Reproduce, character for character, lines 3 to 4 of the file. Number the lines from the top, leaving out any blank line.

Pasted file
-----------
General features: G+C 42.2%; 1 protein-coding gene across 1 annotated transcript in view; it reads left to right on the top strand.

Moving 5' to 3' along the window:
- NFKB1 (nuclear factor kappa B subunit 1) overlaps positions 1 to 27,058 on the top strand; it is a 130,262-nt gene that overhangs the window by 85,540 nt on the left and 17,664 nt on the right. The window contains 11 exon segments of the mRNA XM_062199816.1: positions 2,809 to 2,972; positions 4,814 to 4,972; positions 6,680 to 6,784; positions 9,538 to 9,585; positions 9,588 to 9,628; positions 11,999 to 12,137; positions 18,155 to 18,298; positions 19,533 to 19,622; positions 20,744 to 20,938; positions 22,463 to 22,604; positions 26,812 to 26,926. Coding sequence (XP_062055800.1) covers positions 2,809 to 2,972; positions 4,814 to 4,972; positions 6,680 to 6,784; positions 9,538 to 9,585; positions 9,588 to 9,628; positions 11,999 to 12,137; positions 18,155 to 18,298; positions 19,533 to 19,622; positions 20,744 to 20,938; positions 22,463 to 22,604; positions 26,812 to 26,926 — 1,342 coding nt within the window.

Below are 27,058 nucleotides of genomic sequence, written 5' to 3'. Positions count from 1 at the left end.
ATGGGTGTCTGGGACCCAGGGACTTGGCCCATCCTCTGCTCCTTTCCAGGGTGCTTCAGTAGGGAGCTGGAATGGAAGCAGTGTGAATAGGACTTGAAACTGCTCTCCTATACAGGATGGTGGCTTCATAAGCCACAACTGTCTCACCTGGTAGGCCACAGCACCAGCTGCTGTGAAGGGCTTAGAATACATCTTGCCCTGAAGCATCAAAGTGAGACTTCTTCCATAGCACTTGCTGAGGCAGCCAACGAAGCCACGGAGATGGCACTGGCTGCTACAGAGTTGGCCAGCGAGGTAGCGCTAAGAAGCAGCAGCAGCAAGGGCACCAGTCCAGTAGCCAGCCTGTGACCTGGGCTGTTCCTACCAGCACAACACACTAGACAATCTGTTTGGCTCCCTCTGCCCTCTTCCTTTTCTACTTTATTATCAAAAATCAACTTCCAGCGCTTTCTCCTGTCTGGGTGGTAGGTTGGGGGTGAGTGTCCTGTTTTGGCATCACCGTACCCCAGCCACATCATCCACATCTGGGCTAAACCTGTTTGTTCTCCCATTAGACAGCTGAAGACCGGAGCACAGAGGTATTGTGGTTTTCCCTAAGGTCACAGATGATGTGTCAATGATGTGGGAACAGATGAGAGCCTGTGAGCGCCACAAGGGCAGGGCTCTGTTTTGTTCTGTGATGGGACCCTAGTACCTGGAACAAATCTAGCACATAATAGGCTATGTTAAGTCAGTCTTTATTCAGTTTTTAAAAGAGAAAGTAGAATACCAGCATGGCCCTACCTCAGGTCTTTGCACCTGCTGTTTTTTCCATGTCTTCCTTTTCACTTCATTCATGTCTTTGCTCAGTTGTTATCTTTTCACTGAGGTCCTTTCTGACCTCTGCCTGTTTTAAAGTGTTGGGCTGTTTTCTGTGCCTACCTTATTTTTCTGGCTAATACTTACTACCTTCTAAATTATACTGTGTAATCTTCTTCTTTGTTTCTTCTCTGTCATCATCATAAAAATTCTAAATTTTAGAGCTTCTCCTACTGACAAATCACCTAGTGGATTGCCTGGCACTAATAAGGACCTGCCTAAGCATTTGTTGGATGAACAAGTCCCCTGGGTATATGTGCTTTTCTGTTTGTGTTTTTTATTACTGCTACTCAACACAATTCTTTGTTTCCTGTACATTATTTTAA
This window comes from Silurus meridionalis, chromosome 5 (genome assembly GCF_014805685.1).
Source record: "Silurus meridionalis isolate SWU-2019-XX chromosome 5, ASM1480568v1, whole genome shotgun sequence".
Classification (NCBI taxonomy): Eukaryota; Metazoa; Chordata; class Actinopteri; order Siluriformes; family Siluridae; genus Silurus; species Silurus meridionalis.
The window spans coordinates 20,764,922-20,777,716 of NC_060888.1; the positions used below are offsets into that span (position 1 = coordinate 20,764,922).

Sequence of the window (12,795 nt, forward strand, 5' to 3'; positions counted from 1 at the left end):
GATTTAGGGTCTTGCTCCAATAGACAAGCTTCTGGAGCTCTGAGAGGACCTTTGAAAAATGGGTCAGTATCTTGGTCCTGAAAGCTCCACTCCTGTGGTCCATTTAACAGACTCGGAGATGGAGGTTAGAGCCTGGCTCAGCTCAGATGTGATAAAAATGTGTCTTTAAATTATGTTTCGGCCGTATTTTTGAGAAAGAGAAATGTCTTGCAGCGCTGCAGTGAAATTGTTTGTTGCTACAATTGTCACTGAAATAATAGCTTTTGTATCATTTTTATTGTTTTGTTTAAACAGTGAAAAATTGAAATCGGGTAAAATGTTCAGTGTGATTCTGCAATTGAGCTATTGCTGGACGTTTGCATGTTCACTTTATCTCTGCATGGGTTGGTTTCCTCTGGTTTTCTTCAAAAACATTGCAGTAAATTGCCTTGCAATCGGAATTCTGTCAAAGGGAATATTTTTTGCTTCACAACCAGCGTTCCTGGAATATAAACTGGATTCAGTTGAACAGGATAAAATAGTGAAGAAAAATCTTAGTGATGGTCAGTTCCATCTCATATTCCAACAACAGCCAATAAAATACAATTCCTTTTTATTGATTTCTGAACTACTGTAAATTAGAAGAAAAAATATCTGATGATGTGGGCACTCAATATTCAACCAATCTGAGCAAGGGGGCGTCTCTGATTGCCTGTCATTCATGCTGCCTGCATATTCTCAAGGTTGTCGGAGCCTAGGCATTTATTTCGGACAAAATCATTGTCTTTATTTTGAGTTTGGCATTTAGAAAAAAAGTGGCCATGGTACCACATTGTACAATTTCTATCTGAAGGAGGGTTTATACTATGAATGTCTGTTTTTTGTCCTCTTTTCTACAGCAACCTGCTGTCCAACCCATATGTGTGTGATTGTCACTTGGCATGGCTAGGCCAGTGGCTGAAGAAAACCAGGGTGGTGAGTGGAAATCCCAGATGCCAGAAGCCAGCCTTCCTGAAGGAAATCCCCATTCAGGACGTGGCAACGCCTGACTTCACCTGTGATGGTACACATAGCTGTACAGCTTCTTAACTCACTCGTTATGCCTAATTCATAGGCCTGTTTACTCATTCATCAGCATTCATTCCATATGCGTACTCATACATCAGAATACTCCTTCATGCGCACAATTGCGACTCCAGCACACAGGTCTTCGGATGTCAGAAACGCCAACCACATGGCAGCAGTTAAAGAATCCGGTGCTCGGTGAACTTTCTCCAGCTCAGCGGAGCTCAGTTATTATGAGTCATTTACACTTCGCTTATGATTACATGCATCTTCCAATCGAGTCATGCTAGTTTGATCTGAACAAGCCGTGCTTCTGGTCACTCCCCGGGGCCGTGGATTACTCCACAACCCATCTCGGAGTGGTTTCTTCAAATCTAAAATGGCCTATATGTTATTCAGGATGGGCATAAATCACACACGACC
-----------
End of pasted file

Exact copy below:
- NFKB1 (nuclear factor kappa B subunit 1) overlaps positions 1 to 27,058 on the top strand; it is a 130,262-nt gene that overhangs the window by 85,540 nt on the left and 17,664 nt on the right. The window contains 11 exon segments of the mRNA XM_062199816.1: positions 2,809 to 2,972; positions 4,814 to 4,972; positions 6,680 to 6,784; positions 9,538 to 9,585; positions 9,588 to 9,628; positions 11,999 to 12,137; positions 18,155 to 18,298; positions 19,533 to 19,622; positions 20,744 to 20,938; positions 22,463 to 22,604; positions 26,812 to 26,926. Coding sequence (XP_062055800.1) covers positions 2,809 to 2,972; positions 4,814 to 4,972; positions 6,680 to 6,784; positions 9,538 to 9,585; positions 9,588 to 9,628; positions 11,999 to 12,137; positions 18,155 to 18,298; positions 19,533 to 19,622; positions 20,744 to 20,938; positions 22,463 to 22,604; positions 26,812 to 26,926 — 1,342 coding nt within the window.

Below are 27,058 nucleotides of genomic sequence, written 5' to 3'. Positions count from 1 at the left end.